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Unformatted text preview: ates, by a factor of 4.4 in France, and by a factor of 11.2 in Japan.
These numbers show what is sometimes called the force of compounding.
e.g. Suppose the annual growth rate is 1% per year. This would lead, after 40
years, to a standard of living 48% higher than its initial state.
1X(1+0.01)40 -1=1.48-1=48% 12 Macroeconomics by Yao Li 10.2 GROWTH IN RICH COUNTRIES SINCE 1950
The Convergence of Output per Person since 1950
Figure 10 - 2 Growth Rate of GDP per
Person since 1950
versus GDP per Person
in 1950, OECD Countries Countries with lower
levels of output per
person in 1950 have
typically grown faster. The convergence of levels of output per capita across countries
is not specific to the four countries we are looking at, it also
extends to the set of OECD countries.
13 Macroeconomics by Yao Li 10.3 A BROADER LOOK AT GROWTH ACROSS TIME AND SPACE
Looking at Growth Across Two Millennia
There is agreement among economic historians about the main economic
evolutions over the last 2,000 years:
From the end of the Roman Empire to roughly the year 1500, there was
essentially no growth of output per person in Europe.
From about 1500 to 1700, growth of output per person turned positive,
about 0.1% per year. It increased to 0.2% per year from 1700 to 1820. This period of stagnation of output per person is often called the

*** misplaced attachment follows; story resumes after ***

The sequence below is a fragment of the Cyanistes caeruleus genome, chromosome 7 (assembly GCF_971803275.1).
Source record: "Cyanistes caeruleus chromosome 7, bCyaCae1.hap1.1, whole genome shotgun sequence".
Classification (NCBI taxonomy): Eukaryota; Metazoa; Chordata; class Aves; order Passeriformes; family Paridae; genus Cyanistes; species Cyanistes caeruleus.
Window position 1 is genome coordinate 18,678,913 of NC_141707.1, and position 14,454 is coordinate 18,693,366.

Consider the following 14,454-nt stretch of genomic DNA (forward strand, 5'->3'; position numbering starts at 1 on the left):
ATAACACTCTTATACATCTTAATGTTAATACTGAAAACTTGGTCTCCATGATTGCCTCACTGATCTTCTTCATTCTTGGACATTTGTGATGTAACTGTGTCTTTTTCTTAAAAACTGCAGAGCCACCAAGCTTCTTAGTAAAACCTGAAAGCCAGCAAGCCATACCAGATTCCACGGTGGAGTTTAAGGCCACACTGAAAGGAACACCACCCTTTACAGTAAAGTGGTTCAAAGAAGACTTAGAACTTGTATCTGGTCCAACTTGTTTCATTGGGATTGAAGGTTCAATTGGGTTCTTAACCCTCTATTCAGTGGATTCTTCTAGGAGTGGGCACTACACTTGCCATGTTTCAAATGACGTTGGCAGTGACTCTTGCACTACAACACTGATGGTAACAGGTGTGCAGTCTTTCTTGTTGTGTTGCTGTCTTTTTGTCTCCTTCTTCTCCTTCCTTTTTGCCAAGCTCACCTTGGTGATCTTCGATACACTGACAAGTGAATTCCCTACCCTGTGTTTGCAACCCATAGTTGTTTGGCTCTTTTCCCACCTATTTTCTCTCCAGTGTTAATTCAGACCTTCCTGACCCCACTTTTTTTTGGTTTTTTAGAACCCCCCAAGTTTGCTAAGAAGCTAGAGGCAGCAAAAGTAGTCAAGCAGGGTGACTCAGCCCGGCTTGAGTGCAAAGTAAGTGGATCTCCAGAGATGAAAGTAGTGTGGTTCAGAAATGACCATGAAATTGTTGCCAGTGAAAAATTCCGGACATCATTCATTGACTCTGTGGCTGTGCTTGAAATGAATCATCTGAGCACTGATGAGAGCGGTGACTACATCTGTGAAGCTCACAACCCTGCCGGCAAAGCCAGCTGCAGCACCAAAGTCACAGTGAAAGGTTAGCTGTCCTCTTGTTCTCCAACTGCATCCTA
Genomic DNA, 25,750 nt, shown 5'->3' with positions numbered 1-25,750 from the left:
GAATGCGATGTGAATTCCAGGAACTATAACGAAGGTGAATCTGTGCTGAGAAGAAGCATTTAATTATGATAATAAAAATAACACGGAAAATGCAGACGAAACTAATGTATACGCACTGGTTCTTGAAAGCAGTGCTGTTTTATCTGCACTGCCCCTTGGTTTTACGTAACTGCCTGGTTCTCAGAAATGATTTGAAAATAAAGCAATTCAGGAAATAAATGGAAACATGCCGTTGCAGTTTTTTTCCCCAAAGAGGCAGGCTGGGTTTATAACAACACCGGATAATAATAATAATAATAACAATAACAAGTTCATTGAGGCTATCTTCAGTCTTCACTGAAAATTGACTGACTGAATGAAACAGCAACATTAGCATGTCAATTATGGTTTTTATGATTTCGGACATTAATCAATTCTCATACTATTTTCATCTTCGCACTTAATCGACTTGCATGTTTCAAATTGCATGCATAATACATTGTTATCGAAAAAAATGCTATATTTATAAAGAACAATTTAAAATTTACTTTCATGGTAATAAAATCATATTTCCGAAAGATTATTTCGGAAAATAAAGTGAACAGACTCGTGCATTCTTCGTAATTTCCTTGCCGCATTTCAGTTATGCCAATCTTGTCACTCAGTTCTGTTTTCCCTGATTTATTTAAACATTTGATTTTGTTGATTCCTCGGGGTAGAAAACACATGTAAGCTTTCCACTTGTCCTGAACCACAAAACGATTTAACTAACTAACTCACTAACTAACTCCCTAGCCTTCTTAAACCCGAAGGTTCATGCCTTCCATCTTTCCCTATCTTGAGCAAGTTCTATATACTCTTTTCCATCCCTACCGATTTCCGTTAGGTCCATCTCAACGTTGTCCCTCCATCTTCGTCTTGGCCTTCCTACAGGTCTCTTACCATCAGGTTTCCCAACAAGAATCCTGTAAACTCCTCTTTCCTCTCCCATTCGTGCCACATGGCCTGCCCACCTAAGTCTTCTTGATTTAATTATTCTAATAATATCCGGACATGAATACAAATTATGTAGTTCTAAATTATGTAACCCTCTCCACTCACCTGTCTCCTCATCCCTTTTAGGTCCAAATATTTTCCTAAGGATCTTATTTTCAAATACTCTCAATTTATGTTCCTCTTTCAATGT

Malthusian era. Europe was in a Malthusian trap, unable to increase its
output per person.
On the scale of human history, the growth of output per capita is a recent
phenomenon. 14 Macroeconomics by Yao Li 10.3 A BROADER LOOK AT GROWTH ACROSS TIME AND SPACE Looking at Growth Across Many Countries
Figure 10 - 3 Growth Rate of GDP per
Person since 1960
versus GDP per Person
in 1960 (2000 dollars) for
70 Countries There is no clear relation
between per person the
growth rate of output
since 1960 and the level
of output per person in
1960. 15 Macroeconomics by Yao Li 10.3 A BROADER LOOK AT GROWTH ACROSS TIME AND SPACE
Looking at Growth Across Many Countries
Looking at patterns by groups yields three main conclusions:
1. Nearly all OECD countries start at high levels...
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This note was uploaded on 03/05/2014 for the course ECON 2123 taught by Professor Yanyu during the Fall '13 term at HKUST.
- Fall '13